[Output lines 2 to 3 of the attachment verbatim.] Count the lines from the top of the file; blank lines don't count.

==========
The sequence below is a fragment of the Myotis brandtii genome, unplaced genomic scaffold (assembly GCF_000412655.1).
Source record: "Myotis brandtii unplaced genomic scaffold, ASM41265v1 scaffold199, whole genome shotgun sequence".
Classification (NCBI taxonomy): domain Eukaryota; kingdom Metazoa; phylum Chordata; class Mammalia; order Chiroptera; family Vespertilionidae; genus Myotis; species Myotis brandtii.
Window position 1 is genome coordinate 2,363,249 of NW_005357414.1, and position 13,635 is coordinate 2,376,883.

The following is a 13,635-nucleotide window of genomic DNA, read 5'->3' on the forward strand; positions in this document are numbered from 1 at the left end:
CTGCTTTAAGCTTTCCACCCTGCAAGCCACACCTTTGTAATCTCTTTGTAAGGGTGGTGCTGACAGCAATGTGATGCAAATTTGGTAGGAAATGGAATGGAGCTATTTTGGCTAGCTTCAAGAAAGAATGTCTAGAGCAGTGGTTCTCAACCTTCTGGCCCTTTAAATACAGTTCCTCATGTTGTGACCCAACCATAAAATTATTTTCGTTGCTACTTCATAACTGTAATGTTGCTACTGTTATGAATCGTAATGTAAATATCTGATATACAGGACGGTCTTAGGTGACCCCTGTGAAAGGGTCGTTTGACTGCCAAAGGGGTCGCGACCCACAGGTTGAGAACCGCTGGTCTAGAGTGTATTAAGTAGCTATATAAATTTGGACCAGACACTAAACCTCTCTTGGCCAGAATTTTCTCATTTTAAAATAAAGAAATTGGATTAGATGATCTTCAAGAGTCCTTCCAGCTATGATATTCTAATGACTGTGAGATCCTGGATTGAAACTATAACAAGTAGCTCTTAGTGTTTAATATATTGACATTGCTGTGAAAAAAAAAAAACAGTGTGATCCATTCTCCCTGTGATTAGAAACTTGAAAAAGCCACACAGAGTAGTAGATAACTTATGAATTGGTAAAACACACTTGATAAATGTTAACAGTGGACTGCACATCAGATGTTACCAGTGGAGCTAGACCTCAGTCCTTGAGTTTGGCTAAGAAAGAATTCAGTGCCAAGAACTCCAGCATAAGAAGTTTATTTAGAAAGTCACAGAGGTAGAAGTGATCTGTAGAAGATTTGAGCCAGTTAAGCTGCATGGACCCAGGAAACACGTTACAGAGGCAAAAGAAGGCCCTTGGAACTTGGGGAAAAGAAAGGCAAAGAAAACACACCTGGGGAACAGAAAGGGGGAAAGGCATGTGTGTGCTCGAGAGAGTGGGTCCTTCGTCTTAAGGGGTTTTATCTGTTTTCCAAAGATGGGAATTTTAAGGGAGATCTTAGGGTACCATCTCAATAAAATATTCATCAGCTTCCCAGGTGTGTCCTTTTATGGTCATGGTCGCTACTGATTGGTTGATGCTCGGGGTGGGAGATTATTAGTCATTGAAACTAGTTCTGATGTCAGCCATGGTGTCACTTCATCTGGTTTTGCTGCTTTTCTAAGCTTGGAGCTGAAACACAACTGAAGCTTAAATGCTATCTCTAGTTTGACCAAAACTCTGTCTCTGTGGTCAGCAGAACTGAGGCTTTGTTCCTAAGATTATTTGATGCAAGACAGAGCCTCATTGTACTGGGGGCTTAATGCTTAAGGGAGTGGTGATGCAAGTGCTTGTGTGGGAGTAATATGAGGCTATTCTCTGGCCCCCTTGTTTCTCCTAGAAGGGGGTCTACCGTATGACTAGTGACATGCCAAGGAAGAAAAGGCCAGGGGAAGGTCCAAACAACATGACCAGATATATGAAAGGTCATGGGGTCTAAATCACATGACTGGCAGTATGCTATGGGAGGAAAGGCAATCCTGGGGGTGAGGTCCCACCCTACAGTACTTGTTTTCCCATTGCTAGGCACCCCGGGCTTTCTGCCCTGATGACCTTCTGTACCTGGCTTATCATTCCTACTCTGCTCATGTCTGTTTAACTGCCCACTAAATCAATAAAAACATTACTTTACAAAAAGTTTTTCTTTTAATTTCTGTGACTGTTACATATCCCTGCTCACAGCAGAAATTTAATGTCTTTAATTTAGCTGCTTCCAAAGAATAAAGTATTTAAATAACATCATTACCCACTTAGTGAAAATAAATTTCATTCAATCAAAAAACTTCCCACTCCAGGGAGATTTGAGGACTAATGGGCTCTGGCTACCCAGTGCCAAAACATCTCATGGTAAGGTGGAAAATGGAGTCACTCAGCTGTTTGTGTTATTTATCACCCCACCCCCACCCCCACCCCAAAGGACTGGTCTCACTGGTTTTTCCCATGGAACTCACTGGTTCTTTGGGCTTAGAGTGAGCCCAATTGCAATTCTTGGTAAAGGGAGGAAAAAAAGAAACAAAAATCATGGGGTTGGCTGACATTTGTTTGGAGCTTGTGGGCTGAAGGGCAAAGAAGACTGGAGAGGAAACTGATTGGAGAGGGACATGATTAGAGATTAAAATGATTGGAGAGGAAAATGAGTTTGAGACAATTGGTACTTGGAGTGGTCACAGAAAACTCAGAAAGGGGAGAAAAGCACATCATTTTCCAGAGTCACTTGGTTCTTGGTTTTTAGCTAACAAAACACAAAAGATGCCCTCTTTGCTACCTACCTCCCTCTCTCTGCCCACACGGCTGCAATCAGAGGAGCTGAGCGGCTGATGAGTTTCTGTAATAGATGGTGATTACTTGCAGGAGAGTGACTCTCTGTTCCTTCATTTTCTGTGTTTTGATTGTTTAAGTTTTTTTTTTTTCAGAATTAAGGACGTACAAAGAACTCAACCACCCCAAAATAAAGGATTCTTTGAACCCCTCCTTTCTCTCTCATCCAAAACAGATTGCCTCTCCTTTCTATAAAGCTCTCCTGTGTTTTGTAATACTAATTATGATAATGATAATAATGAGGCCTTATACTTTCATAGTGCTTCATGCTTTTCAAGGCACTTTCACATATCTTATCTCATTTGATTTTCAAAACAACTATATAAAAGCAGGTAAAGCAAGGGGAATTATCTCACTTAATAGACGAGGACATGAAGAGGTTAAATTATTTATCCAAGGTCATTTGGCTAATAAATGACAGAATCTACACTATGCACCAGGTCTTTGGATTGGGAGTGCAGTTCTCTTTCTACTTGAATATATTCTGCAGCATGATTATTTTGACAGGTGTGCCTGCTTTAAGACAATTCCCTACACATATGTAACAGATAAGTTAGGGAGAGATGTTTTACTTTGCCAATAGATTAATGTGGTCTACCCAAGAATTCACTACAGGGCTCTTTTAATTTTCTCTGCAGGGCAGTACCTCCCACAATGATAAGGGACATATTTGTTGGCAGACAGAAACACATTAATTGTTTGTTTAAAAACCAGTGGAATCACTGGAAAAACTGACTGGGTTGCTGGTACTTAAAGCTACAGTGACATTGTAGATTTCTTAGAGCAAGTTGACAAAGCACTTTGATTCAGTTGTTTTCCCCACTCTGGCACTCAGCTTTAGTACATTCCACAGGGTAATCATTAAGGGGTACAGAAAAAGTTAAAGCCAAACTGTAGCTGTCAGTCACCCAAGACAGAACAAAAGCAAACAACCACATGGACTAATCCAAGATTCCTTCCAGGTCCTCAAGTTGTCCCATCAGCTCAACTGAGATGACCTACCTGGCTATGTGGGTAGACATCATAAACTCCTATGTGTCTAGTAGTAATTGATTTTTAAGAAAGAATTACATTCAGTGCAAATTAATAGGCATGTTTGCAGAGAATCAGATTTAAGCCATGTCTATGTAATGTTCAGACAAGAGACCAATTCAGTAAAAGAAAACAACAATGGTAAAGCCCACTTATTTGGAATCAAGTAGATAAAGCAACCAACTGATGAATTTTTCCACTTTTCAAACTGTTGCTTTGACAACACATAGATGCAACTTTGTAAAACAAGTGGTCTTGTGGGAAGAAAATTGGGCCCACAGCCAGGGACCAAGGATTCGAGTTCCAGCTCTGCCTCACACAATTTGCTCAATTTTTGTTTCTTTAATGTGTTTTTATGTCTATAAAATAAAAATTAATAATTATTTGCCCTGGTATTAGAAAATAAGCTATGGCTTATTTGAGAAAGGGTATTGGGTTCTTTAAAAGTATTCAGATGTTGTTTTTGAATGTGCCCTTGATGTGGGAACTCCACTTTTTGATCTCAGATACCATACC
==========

Source record: "Myotis brandtii unplaced genomic scaffold, ASM41265v1 scaffold199, whole genome shotgun sequence".
Classification (NCBI taxonomy): domain Eukaryota; kingdom Metazoa; phylum Chordata; class Mammalia; order Chiroptera; family Vespertilionidae; genus Myotis; species Myotis brandtii.